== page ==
Suntour Superbe slotted brake levers
DiaCompe 981 cantis
Sachs/Huret ratcheting downtube shifters (from the 620)
Suntour XC Comp front and rear derailleurs
Suntour 14-34 freewheel
Avocet Hubs- Wolber Super Champion rims.
Takagi Tourney XT cranks 48-38-28
Union Beartrap pedals
San Marco Touring Saddle
While these two aren't exactly "touring" bikes in the classic sense- plenty of these style bikes have been posted.
First- the 1987 Schwinn High Sierra MTB. This is a cool frame- the coveted black chrome finish, fillet brazed at the headtube: this bike must've been designed as a "go anywhere" bike. It has something like 18" long chainstays and dual brazeons on each dropout, midfork brazeons, a pump peg behind the seat tube and roller cam brakes. I added the drop bars. This is my first bike with barcons- one of the shifters slips- so I'll either need to figure out how to fix it or get another barcon before I can really evaluate how I like the shifters- but I doubt I'll like them more than I like the Command Shifters...
1987 Schwinn High Sierra triple butted cromoly frame
SR stem and bars
Schwinn Approved drilled DiaCompe levers with "safety" extensions (I kinda like them)
Suntour XC Sport roller cam brakes.
Suntour Barcon shifters
Shimano Deore (MT-60) front and rear derailleurs
6 Speed Shimano freewheel
High flange Joytech front hub- Araya 26" wheel
??? Hub to Alex rim on the back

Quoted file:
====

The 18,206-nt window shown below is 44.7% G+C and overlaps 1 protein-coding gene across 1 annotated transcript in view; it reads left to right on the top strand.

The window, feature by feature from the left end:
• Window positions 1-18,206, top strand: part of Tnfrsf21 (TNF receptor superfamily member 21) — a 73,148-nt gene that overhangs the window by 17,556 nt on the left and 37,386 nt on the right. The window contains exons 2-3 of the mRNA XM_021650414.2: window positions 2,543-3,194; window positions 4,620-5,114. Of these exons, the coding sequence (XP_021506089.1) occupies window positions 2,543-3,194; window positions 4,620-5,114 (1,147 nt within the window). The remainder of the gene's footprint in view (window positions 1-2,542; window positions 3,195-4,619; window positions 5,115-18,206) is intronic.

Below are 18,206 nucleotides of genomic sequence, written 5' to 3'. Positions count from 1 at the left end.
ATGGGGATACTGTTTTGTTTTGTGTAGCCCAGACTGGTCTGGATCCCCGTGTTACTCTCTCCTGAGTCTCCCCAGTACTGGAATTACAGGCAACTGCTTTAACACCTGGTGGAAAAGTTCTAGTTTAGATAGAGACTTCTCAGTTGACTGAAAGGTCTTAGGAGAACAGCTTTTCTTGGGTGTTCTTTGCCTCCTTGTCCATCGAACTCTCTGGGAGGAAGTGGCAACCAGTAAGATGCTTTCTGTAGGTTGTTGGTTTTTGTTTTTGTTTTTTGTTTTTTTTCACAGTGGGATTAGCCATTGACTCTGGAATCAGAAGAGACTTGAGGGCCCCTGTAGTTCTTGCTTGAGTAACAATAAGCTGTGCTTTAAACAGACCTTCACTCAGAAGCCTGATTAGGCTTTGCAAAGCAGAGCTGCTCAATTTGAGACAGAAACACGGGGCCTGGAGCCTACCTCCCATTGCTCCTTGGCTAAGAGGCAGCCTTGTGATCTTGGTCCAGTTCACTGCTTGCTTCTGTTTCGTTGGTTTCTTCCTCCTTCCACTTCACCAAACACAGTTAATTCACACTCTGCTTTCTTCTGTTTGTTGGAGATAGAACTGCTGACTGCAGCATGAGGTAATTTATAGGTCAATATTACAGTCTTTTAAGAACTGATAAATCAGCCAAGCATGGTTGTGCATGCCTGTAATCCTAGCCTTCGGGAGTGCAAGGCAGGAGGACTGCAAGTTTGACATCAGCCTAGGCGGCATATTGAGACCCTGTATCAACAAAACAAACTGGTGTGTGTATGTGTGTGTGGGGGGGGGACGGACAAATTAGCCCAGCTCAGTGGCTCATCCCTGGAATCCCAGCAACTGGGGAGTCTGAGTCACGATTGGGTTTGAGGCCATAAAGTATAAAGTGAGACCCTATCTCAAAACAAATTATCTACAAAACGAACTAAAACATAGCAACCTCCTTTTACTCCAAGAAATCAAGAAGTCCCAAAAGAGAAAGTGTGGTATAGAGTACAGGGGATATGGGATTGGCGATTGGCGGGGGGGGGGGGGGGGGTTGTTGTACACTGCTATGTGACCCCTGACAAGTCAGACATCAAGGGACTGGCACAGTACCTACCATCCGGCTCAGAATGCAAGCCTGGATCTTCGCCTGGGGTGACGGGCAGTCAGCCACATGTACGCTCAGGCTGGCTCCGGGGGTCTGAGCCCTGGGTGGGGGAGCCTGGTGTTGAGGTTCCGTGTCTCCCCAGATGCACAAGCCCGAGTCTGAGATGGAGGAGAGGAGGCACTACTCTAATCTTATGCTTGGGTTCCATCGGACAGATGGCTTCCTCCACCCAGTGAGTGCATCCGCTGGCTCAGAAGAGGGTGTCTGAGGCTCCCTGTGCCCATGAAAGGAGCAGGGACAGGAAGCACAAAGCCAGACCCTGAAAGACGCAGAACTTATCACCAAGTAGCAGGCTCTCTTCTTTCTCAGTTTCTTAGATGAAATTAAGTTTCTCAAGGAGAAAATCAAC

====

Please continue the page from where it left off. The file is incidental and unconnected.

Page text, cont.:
The crank and rings were replaced when I got hit by a car in 1991
I think they're Sugino 48-38-28 with the inner 2 being Biopace
I'll be putting on some of the no-name ATB pedals with clips & straps
Selle Italia anatomic saddle.
Then there's the 1986 Trek 400 Elance. I lusted after this bike for so long. I've always loved the color and the overall look of this bike. While it is more of a "sport-touring" thing- it does have two bottle mounts, a fairly laid back geometry and long enough chainstays to have panniers and not have heel strike. The frame has a 531 main triangle and Tange cromoly stays and fork. If you'll notice in the Trek catalogs- this is the same basic formula for a 600 series Trek- so in 1986, the 600 series was discontinued and these "lower" offerings had 531 for the masses. Because I lusted after this bike for so long- I wanted it to be a nice bike- so I "upgraded" the brakes to TriColor 600- (single pivot in the back, dual pivot in the front) but I didn't know the short reach wouldn't work- so, rather than use different brakes (I REALLY like the look of the TriColor stuff) I actually switched this bike from 700c x 32 to 27 x 1 1/8. The 1 1/4 tires were too tall for the fork and brake bridge clearance. My plan was also to use the slotted Suntour Superbe levers- but I didn't realize that the SLR braking meant return springs in the levers- so older, non-sprung levers would have to be "helped" to return. In any case- since changing the bike over to 27- I really enjoy riding this a lot more than when it was 700c. Go figure.